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Hazards of Autumn – Leaves, Frost, Deer and Darkness

- September 23, 2019 by Leslie Stoll, CSP, ARM (View all posts by Leslie)

Autumn has arrived. In many parts of the country, autumn brings about new safety concerns including slip and fall hazards, extreme changes in weather conditions, and less daylight. If you have employees that are working outside in the autumn weather, consider covering the following topics are your next safety meeting.

Leaves and frost can create slippery conditions

This is especially true for people who work early morning hours. Most people haven’t switched over to their winter footwear since the temperatures have not dropped low enough, but having good traction on shoes is still important. When you discuss this hazard with your staff, ask everyone to look at the bottoms of their shoes. Are they flat and worn? If so, encourage them to replace their shoes.

Besides getting your employees in suitable footwear, encourage them to remove wet leaves from their work area daily. They may have to clear frost and ice from their work area or vehicle as well. Provide them with ice melt (stock up early) and the proper equipment to clear the frost and ice. Remind your drivers that clearing the entire windshield before driving is the only acceptable practice. Clearing only a small spot to see out of is not safe.

Weather in a large travel radius can change drastically.

If employees have a large radius of travel during the day, make sure you start looking at the weather conditions for their entire region. A sunny day in Chicago can be a wintry mix in Northern Indiana or Iowa. Extreme temperature changes can also lead to overheating for some sensitive employees. Encourage everyone to dress in layers so they can shed outerwear when the 28-degree morning turns into a 60-degree afternoon. And water is still crucial for hydration even when the temps are not extreme.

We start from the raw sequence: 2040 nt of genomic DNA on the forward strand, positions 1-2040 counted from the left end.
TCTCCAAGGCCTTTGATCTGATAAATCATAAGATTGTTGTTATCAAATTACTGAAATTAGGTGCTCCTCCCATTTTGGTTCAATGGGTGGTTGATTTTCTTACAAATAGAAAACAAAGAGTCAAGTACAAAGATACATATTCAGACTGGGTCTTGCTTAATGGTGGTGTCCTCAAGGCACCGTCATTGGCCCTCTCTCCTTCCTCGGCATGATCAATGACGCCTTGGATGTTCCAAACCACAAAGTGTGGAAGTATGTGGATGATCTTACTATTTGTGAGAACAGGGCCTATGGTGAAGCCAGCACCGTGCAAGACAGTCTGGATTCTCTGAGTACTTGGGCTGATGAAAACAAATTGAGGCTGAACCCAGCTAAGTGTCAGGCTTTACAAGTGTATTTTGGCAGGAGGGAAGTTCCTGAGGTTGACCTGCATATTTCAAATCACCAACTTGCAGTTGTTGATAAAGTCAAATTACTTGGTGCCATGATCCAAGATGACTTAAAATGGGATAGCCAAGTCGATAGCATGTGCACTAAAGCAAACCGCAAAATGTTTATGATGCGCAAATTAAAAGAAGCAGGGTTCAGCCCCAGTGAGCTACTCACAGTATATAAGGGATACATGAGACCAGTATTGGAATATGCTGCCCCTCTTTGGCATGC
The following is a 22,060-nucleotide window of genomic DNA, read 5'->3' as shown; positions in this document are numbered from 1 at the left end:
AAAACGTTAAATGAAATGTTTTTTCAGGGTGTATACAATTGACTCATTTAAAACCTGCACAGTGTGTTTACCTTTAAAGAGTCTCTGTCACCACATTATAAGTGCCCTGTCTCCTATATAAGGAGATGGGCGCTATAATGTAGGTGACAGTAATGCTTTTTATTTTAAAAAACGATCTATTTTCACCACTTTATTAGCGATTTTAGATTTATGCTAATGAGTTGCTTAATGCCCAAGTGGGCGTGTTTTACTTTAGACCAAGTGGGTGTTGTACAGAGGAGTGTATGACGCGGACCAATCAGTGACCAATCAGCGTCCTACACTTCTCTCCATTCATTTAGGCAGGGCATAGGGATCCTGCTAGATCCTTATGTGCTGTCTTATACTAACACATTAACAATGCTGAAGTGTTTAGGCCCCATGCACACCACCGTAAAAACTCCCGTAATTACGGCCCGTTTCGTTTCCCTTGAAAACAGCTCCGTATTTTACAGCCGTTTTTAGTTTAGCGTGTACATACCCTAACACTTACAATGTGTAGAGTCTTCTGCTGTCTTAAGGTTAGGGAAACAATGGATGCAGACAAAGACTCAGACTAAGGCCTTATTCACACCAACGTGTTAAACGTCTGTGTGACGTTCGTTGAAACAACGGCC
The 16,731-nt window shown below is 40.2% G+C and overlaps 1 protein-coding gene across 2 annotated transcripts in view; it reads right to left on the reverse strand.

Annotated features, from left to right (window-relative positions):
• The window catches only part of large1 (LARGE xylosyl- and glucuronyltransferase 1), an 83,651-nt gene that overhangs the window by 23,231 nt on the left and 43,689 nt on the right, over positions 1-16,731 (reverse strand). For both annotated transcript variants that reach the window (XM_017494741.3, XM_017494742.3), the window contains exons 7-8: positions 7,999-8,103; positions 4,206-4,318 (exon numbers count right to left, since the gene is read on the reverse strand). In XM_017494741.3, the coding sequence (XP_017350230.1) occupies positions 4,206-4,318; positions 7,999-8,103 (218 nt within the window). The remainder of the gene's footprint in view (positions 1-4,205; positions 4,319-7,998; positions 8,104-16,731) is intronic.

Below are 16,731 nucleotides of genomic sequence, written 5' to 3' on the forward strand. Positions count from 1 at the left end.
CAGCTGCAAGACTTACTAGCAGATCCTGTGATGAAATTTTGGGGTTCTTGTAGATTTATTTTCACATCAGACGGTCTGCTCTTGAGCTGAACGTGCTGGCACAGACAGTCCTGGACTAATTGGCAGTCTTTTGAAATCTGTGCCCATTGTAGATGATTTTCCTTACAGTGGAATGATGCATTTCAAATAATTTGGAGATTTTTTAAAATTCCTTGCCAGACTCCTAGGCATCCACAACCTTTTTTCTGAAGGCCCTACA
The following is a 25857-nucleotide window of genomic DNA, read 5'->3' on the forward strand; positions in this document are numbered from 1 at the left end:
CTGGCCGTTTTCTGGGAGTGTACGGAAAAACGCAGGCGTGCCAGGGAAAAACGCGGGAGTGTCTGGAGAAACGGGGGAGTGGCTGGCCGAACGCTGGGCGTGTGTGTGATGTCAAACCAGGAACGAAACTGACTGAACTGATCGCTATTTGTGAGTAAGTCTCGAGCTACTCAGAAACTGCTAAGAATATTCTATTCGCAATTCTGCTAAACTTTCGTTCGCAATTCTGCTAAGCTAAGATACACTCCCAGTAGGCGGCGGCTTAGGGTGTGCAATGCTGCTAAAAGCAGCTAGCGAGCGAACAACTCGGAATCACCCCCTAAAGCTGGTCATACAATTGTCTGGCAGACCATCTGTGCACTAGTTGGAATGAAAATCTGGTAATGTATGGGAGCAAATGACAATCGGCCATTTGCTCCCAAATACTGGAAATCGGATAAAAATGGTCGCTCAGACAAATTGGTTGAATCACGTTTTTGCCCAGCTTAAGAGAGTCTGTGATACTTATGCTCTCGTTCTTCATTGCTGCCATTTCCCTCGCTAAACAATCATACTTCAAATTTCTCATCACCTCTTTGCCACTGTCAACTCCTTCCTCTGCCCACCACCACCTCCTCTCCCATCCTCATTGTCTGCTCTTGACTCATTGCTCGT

Daylight hours are limited in the fall.

This may mean arriving at the job-site before daybreak and driving home in the dark. Remind employees to use extra caution to prevent trips, slips, and falls and other injuries related to poor visibility. After the annual time change (for most of the country), drivers may find they are driving into the sunrise or sunset now. This can result in significant traffic delays so plan accordingly.

Slow-moving farm equipment.

Driving in the fall in rural areas also means driving around slow-moving farm equipment. Remind employees that should only be passing slow-moving vehicles in approved passing zones and only when it is safe to cross. Remind them that arriving on time is not worth risking their life. For tips on driving during harvest season, check out our other blog, “Driving Risk During the Fall Harvest.”

Wildlife and Deer

Deer can also be an issue in the fall in both urban and rural settings. I’ve seen deer cross roadways in high traffic areas near Chicago, so remind your drivers to always be on the lookout for deer when driving by forested areas. You can find tips about avoiding deer in our other blog, “Deer in the Fall.”